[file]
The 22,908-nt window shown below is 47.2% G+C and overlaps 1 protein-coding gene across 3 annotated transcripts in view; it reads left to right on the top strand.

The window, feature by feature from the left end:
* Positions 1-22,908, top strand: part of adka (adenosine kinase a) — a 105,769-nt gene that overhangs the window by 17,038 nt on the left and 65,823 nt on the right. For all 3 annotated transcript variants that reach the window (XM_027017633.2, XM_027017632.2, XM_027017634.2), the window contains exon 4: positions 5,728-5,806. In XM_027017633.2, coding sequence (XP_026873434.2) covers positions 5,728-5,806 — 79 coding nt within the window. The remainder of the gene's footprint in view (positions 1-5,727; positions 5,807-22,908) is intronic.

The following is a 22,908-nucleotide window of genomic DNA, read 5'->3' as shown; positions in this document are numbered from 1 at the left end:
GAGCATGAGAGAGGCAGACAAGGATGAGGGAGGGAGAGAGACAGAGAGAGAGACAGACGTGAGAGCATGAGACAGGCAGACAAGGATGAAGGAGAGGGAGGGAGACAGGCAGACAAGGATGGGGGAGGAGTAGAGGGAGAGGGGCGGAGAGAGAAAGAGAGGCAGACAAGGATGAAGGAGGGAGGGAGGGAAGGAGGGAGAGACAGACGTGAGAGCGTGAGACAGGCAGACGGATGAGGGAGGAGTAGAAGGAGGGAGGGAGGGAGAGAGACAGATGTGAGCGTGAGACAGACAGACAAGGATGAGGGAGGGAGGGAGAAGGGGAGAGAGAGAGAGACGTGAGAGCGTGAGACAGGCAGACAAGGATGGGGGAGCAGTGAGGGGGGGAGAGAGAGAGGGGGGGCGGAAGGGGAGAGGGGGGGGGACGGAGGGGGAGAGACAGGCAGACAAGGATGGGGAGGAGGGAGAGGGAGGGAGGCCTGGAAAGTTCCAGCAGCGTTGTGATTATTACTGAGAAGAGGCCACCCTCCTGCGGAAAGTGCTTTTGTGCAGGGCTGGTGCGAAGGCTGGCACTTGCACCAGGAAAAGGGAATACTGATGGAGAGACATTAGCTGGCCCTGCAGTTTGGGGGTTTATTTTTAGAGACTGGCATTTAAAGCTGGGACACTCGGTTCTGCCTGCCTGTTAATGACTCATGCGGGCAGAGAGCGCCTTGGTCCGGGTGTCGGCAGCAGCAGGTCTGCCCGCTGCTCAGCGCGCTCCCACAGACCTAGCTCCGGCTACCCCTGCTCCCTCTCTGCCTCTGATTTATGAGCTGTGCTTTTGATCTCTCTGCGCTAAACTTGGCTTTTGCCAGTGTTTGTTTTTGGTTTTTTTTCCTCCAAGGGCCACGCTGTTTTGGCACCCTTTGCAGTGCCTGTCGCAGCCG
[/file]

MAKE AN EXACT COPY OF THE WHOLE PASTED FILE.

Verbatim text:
The 22,908-nt window shown below is 47.2% G+C and overlaps 1 protein-coding gene across 3 annotated transcripts in view; it reads left to right on the top strand.

The window, feature by feature from the left end:
* Positions 1-22,908, top strand: part of adka (adenosine kinase a) — a 105,769-nt gene that overhangs the window by 17,038 nt on the left and 65,823 nt on the right. For all 3 annotated transcript variants that reach the window (XM_027017633.2, XM_027017632.2, XM_027017634.2), the window contains exon 4: positions 5,728-5,806. In XM_027017633.2, coding sequence (XP_026873434.2) covers positions 5,728-5,806 — 79 coding nt within the window. The remainder of the gene's footprint in view (positions 1-5,727; positions 5,807-22,908) is intronic.

The following is a 22,908-nucleotide window of genomic DNA, read 5'->3' as shown; positions in this document are numbered from 1 at the left end:
GAGCATGAGAGAGGCAGACAAGGATGAGGGAGGGAGAGAGACAGAGAGAGAGACAGACGTGAGAGCATGAGACAGGCAGACAAGGATGAAGGAGAGGGAGGGAGACAGGCAGACAAGGATGGGGGAGGAGTAGAGGGAGAGGGGCGGAGAGAGAAAGAGAGGCAGACAAGGATGAAGGAGGGAGGGAGGGAAGGAGGGAGAGACAGACGTGAGAGCGTGAGACAGGCAGACGGATGAGGGAGGAGTAGAAGGAGGGAGGGAGGGAGAGAGACAGATGTGAGCGTGAGACAGACAGACAAGGATGAGGGAGGGAGGGAGAAGGGGAGAGAGAGAGAGACGTGAGAGCGTGAGACAGGCAGACAAGGATGGGGGAGCAGTGAGGGGGGGAGAGAGAGAGGGGGGGCGGAAGGGGAGAGGGGGGGGGACGGAGGGGGAGAGACAGGCAGACAAGGATGGGGAGGAGGGAGAGGGAGGGAGGCCTGGAAAGTTCCAGCAGCGTTGTGATTATTACTGAGAAGAGGCCACCCTCCTGCGGAAAGTGCTTTTGTGCAGGGCTGGTGCGAAGGCTGGCACTTGCACCAGGAAAAGGGAATACTGATGGAGAGACATTAGCTGGCCCTGCAGTTTGGGGGTTTATTTTTAGAGACTGGCATTTAAAGCTGGGACACTCGGTTCTGCCTGCCTGTTAATGACTCATGCGGGCAGAGAGCGCCTTGGTCCGGGTGTCGGCAGCAGCAGGTCTGCCCGCTGCTCAGCGCGCTCCCACAGACCTAGCTCCGGCTACCCCTGCTCCCTCTCTGCCTCTGATTTATGAGCTGTGCTTTTGATCTCTCTGCGCTAAACTTGGCTTTTGCCAGTGTTTGTTTTTGGTTTTTTTTCCTCCAAGGGCCACGCTGTTTTGGCACCCTTTGCAGTGCCTGTCGCAGCCG